Tending our Boundaries in Advanced Aging

Growing up and growing old years are times when personal boundary setting receives more attention. The nurturing of our early years taught us one way or another about sense of self, boundary setting and the associated values.  Growing up and growing old years are also times of greater dependency when personal borders tend to be  more porous and ignored in  both casual encounters and targeted helping relationships.

As an example of nurturance, my own boundary learning was acquired in a bicultural, bilingual Swedish-American household where I was taught not only by my parents but by my 5 year younger sister. Two specific aspects of personal boundaries of it were linked to my relationship with her. She developed a sharp sense of self very early and vehemently announced in one of her first multiple word sentences, “You ain’t the boss o’ me!” At seven, she began her long journey to becoming a highly respected professional violinist and teacher. I joined her in the first decade as I learned the skills of being a piano accompanist. During music lessons we were taught that making music together required merging both egos and skills. We worked on it in hours and hours of practicing and performances. Once we grasped the idea we were able to recognize the difference in both the quality of our performance and our experience. i.e. the emotional high’s when we achieved unity and the disappointment when we hadn’t. 

Another pivotal learning experience took place at 18 when I began the clinical phase of learning to become a nurse. Here, patient care required us to regularly invade our patients’ physical borders and sometimes even the emotional ones. We were taught how to do it “professionally” and also the important ethical responsibilities.

As a nurse and later an educator, I continued to learn about professional border-related encounters. Both casual and more purposeful encounter opportunities abounded daily in relating to colleagues as well as students.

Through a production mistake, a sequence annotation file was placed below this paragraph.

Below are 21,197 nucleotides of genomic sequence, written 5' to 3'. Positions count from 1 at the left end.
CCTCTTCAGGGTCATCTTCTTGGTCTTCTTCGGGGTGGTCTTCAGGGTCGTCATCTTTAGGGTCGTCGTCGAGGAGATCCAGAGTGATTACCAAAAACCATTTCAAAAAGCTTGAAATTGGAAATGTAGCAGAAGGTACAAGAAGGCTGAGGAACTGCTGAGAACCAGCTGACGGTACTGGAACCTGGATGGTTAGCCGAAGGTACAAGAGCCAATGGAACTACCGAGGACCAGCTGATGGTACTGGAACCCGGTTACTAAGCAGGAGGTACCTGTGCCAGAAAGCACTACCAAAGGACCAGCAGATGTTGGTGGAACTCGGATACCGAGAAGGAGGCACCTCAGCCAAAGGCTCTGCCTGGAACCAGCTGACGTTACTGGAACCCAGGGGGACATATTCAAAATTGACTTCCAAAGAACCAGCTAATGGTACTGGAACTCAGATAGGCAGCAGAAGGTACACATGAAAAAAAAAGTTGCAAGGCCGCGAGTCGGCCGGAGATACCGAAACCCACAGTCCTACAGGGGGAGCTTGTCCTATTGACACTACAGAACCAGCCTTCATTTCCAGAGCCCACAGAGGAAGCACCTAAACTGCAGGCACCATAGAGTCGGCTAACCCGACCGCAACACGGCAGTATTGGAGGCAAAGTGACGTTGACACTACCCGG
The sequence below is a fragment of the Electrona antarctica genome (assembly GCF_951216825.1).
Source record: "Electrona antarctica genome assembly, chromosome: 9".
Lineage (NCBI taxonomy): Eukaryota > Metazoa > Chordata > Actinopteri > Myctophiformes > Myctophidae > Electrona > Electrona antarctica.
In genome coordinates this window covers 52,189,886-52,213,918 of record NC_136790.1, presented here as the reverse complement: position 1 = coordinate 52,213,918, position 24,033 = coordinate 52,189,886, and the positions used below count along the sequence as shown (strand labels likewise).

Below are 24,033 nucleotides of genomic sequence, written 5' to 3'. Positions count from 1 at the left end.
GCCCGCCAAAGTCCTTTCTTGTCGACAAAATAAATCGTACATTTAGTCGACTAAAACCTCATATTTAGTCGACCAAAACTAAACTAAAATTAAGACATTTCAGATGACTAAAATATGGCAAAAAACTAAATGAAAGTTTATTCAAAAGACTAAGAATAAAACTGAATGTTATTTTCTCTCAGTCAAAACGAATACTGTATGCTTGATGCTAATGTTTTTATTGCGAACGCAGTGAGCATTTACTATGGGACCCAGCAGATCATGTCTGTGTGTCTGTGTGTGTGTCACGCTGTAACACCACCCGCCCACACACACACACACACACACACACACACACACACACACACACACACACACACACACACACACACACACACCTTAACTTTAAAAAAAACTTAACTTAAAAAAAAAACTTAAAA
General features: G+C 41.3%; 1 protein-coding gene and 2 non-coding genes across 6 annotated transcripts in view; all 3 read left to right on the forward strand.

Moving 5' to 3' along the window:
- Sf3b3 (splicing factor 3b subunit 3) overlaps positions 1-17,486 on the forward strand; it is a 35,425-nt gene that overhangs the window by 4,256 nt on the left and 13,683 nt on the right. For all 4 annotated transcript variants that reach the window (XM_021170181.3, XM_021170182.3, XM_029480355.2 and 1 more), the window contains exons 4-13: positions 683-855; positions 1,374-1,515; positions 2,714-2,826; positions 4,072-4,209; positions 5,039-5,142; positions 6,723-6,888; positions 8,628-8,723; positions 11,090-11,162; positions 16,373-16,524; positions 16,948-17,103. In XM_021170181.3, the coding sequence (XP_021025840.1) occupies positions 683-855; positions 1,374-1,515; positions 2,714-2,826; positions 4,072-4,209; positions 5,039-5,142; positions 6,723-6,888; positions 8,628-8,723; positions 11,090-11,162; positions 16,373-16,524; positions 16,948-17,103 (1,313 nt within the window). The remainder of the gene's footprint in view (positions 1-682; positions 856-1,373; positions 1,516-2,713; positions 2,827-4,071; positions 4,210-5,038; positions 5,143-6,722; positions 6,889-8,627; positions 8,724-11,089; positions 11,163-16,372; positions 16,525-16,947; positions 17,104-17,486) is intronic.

Being nudged into writing this blog has led to my seeking even more knowledge from the aged person’s needs and perspectives. My being almost housebound and living alone limits social encounters and even those may relate to  my  age related changes (ARCs). I’ve found I’m uncomfortable about revealing my progressing limitations and compensatory strategies that don’t work. But, on the other hand that approach is self-defeating. I do need help (or at least adaptations to my ARCs) and that help tends to be more efficient when it is tailored to real capacities, strategies, and requirements.  So, pride swallowed, I try to share my status when it’s called for. What I’ve found with professional care providers is that sharing ARCed capacities requires seeing the situation from their perspective.  Paid encounters are most often time limited ones where both focus and task are discipline-specific.

In a rehab center recovering from broken forearm bones (encased in a full arm splint), my treatment included physical therapy to strengthen and manage the rest of my body. The ARC data I needed to share with her was related to my ARCed stamina. Exercises and repetitions I could manage in the morning were more than I could do in the afternoon. It was viewed as failure to try so she worked on my motivation. My effort and motivation were 100% but my capacity was not. I tried to share specific ARC data in ways that didn’t sound like whining excuses or resistance, e.g. I could do isometric exercises in later hours just not mobility ones.

At 100 I’m realizing that my ARC s of decreased short term and working memory are also affected by my distractibility. (Even a rubber band for snapping on the wrist to remind me gets forgotten.)

I’ve finally become up-front about this situation and have alerted family, friends and colleagues to stop me. Some will, but people really are remarkably tolerant even with this person I don’t want to be. I also notice that while others are assessing me, I’m assessing them and then storing that information for my adaptive strategies.

It’s obvious that boundary protecting is truly complex. Still, it’s there to be dealt with, however we manage it.

Tending Self-respect in Advancing Years

Nature: traits/personality prewired by genetic and other biological factors

Nurture: the influence of external factors after conception, e.g., the product of exposure, life experiences and learning on an individual

Self-image:  the mental images we have of ourselves built up over time

Self-respect: one’s sense of self- worthiness, esteem